Ethos can be seen throughout the book, instead of chapter on which mainly uses logos. Shipler uses real stories from real people; their experiences, their quotes, their money, their jobs, their families, their statistics, their lifestyles. Not only does David appeal to ethos through the stories but also through the agencies that he writes about, from the IRS to the federal Occupational Safety and Health Administration to FLOC.
Aside from the credibility established through the people's stories, Shipler further creates that trust with his reader's by not being afraid to name and call out known businesses for how they take advantage of the working poor. A few that he mentioned are H&R Block, Walmart, and UPS. Not many Authors are brave enough to call out big businesses like that and the fact that Shipler did, makes me respect him that much more.
The author appeals to ethos throughout the text by explaining the stories of real people who are part of the working poor and the struggles they face on their every day lives. All these testimonies make the reader realize than a lot more people than we usually thing suffer and have to go through these struggles every day. It also allows readers to realize the hardships these people go through and hopefully they start appreciating these working poor people more because they have an important role in the economy even if our society doesn't acknowledge that yet.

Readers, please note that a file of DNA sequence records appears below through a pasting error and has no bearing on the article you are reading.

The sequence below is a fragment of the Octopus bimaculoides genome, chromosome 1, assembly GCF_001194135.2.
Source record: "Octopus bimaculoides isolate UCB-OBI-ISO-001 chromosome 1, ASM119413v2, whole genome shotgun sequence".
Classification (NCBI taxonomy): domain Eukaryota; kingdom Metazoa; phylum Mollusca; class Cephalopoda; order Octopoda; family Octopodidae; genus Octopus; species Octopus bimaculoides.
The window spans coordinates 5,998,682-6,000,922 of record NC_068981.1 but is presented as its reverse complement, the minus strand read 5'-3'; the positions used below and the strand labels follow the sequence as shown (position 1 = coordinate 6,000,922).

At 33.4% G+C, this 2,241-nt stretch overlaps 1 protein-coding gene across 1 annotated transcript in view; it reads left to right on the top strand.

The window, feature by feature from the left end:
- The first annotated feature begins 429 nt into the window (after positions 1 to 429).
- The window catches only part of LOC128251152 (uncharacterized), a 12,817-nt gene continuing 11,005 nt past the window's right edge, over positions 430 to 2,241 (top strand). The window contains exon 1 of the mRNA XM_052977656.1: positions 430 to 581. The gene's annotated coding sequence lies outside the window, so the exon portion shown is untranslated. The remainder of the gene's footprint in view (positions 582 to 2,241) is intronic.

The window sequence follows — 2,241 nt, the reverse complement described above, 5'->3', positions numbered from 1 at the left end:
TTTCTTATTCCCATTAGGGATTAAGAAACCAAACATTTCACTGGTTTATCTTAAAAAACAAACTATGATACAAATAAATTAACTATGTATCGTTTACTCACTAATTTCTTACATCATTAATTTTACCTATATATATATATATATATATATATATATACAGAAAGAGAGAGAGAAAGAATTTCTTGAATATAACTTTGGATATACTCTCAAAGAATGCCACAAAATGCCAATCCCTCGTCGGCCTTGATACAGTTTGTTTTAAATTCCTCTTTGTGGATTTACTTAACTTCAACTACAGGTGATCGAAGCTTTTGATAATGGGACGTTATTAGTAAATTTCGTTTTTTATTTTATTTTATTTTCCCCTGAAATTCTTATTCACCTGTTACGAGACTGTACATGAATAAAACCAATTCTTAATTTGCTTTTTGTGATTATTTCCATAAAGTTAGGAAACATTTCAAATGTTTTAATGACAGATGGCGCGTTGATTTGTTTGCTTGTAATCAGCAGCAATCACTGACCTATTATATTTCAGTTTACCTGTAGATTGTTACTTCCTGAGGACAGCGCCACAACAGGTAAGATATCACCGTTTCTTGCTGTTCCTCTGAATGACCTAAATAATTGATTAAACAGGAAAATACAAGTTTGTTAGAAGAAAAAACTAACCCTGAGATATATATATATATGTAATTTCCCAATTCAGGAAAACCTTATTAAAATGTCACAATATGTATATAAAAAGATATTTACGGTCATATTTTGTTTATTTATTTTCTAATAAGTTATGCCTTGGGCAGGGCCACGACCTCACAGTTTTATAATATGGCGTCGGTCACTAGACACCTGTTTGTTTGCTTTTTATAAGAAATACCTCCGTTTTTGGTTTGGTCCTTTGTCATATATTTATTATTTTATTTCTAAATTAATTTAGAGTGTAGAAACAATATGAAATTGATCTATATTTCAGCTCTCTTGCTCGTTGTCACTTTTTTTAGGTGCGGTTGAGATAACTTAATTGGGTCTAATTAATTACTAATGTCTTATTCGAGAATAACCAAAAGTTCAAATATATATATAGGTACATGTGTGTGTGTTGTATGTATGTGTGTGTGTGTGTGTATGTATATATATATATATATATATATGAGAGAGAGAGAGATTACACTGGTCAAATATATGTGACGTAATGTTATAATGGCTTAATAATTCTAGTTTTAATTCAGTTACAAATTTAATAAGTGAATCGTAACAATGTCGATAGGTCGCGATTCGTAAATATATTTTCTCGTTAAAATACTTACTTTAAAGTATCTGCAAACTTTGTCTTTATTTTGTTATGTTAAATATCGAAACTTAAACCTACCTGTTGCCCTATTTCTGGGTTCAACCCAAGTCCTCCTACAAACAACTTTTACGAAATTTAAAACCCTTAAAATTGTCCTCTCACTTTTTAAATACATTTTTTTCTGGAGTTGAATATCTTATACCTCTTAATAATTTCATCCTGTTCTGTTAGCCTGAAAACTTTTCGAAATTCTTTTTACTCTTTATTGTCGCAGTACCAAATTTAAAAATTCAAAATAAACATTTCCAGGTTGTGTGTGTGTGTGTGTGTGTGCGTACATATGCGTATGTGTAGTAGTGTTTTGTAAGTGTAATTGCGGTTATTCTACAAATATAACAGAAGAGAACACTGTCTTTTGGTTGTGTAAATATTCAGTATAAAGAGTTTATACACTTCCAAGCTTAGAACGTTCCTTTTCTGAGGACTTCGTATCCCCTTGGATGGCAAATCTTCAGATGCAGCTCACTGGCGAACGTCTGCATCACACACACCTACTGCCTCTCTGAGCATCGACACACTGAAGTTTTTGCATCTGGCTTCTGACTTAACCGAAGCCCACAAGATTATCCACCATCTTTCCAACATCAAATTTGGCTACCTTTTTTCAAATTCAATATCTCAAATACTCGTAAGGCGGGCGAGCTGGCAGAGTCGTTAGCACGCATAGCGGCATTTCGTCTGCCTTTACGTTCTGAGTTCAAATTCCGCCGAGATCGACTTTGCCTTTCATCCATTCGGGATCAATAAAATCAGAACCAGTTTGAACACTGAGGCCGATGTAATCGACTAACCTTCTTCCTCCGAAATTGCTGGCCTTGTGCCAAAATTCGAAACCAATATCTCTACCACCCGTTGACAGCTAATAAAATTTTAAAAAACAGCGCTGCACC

As I've mentioned previously in some of my other responses, Shipler's heavy usage of ancedotes and the lives of real individuals greatly aided in both my personal understanding of the book, and the general delivering of Shipler's argument.
The author uses the quotes and stories from the individuals throughout the book as well as big corporation/businesses to appeal to ethos.
Much like how Shipler appeals to pathos he uses interviews and stories of people actually living in these unfortunate situations to add credibility to his arguement and show that there are actually people living like that.
Shipler has this credibility has he interviews real life people and name real companies, like UPS and CISCO. Involving real life people and companies let the reader know that what Shipler talks about is real and those are the examples that it happens.
Shipler appeals to ethos by having quotes from discussions and interviews he has had with the people who are experiencing modern day poverty in the U.S., which is what he is writing about. He also uses the names of the people he speaks to for credibility and names of large companies like CISCO, HR Block and UPS.
Throughout the book, Shipler uses many quotes and anecdotes to appeal to ethos. For example, on page 210, Shipler uses Dr. Glenn Flores from the Boston Medical Center when discussing the Latino perspective on the medical field. This is appealing to ethos in that it shows credible sources that Shipler has used in his book to give different perspectives on the poverty issue. The author also uses many other people and companies, that furthermore increase the appeal to ethos used by Shipler.
This author practically made this book through ethos, it is stacked high with quotes and testimonials. The author constantly backs his points with other views through these quotes.
Mrs. Theaker's students will be conducting discussions about The Working Poor by David K. Shipler here.